Energy Secretary Steven Chu Heading Back To Stanford
US Energy Secretary Steven Chu is heading back to Stanford University. Chu, who is leaving Washington, D.C., has accepted a position teaching physics at the California school.
Chu’s replacement in the Obama administration will likely be nuclear physicist Ernest Moniz of the Massachusetts Institute of Technology.
The energy secretary previously taught at Stanford, as well as the University of California, Berkley, earlier in his career. Reuters reports that Chu explained of his decision:
“I want to return to .. the marriage of physics, biology and biomedicine. That is a very exciting frontier.”
Steven Chu is a Nobel Prize winner and will hold a joint appointment at the school’s Department of Physics and the School of Medicine’s Department of Molecular and Cellular Physiology.
Chu sent out millions of dollars toward clean energy research during his time at the Department of Energy. But key recipients, like Solyndra, were forced to file for bankruptcy. Solyndra filed in 2011 after the company received a $535 million loan guarantee.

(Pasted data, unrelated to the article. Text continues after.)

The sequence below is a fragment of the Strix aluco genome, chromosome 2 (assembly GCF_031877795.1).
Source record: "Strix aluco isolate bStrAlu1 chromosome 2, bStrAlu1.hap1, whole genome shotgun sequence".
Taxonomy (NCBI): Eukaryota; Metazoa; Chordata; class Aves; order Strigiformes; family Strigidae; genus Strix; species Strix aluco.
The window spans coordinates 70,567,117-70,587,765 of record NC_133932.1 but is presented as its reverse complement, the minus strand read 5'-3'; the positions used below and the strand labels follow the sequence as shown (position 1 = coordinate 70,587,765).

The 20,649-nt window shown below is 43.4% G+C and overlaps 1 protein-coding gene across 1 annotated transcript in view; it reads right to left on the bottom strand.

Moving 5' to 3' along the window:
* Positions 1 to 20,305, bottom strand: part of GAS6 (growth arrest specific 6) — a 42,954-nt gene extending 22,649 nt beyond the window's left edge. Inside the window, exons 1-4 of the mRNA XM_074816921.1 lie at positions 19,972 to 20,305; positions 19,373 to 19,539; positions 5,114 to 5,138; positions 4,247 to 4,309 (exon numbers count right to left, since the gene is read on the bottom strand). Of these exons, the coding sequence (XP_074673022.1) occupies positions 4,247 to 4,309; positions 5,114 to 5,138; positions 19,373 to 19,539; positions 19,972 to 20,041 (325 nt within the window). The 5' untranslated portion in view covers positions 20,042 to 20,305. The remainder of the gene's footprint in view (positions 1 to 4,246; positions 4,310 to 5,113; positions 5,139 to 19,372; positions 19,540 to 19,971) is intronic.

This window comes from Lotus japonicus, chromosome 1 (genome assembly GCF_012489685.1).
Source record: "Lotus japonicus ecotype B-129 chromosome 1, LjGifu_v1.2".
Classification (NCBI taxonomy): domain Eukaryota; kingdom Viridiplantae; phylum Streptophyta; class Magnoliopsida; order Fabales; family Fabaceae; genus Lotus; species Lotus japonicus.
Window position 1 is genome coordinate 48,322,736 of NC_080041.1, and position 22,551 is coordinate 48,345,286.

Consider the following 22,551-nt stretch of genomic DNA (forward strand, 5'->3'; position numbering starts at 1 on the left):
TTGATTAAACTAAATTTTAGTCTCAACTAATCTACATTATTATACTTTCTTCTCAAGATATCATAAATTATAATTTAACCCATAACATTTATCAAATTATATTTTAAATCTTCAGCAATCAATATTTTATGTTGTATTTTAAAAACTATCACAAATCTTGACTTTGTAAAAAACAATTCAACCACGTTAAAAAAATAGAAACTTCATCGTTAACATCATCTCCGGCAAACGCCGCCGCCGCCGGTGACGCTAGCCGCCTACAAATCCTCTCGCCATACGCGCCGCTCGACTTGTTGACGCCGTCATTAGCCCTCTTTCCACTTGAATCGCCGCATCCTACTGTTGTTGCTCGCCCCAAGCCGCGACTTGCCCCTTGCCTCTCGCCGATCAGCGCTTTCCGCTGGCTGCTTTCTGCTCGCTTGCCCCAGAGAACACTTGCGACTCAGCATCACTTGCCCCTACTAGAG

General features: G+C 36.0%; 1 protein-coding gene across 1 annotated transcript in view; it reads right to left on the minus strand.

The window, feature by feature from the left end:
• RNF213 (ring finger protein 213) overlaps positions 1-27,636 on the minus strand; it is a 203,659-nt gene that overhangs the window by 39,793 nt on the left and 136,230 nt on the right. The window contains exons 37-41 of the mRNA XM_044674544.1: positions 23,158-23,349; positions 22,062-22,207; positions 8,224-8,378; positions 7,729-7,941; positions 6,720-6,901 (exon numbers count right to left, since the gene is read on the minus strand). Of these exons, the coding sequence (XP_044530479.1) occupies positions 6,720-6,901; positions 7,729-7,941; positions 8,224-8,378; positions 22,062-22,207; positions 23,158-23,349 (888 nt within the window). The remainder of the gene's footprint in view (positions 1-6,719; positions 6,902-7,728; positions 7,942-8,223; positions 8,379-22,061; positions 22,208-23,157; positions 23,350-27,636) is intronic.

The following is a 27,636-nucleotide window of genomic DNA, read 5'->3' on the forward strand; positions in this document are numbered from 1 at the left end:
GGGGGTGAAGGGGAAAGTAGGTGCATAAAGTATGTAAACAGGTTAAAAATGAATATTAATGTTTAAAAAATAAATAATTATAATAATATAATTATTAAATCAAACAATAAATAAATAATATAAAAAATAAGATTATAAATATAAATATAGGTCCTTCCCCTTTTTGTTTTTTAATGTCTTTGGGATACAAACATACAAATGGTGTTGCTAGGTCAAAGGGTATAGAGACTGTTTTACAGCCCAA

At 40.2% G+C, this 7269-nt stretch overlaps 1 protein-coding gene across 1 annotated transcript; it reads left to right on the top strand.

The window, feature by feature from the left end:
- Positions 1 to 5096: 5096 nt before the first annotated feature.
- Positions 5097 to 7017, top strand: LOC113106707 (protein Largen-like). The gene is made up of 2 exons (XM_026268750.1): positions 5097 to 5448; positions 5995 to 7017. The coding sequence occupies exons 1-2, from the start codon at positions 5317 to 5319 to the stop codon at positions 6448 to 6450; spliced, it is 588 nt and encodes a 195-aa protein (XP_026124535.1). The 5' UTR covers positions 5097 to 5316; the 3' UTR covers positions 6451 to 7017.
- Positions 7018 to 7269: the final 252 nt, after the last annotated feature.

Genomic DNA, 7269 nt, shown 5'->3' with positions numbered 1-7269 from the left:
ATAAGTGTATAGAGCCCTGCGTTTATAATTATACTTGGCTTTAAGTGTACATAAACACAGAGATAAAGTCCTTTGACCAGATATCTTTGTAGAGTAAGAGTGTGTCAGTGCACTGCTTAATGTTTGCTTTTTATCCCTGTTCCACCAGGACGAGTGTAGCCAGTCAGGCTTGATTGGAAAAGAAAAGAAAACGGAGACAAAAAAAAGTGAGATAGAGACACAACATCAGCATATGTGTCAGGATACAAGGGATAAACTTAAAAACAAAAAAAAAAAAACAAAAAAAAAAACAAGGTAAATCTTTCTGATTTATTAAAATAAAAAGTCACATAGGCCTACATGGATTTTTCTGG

Steven Chu is the longest-serving energy secretary in US history. United Press International notes that Chu believes his return to Stanford University is appropriate, considering his time in government service was, to him, a break from academia.
Chu also said that his time as Secretary of Energy in the US was invaluable. It helped broaden his approach to scientific issues, while also providing perspective on how academia drives progress in the country.
Steven Chu also believes that his re-appointment at Stanford will help him teach his students how vital communication is to deploying new technology. He explained:
“Using technology to drive down the cost of cleaner forms of energy is only part of it. You have to build a better mousetrap, and people have to be aware that it’s a better mousetrap.”
Energy Secretary Steven Chu’s departure from the Obama administration will depend on his successor’s appointment.
[Image by Department of Energy (Obtained via email from Department of Energy.) [Public domain], via Wikimedia Commons]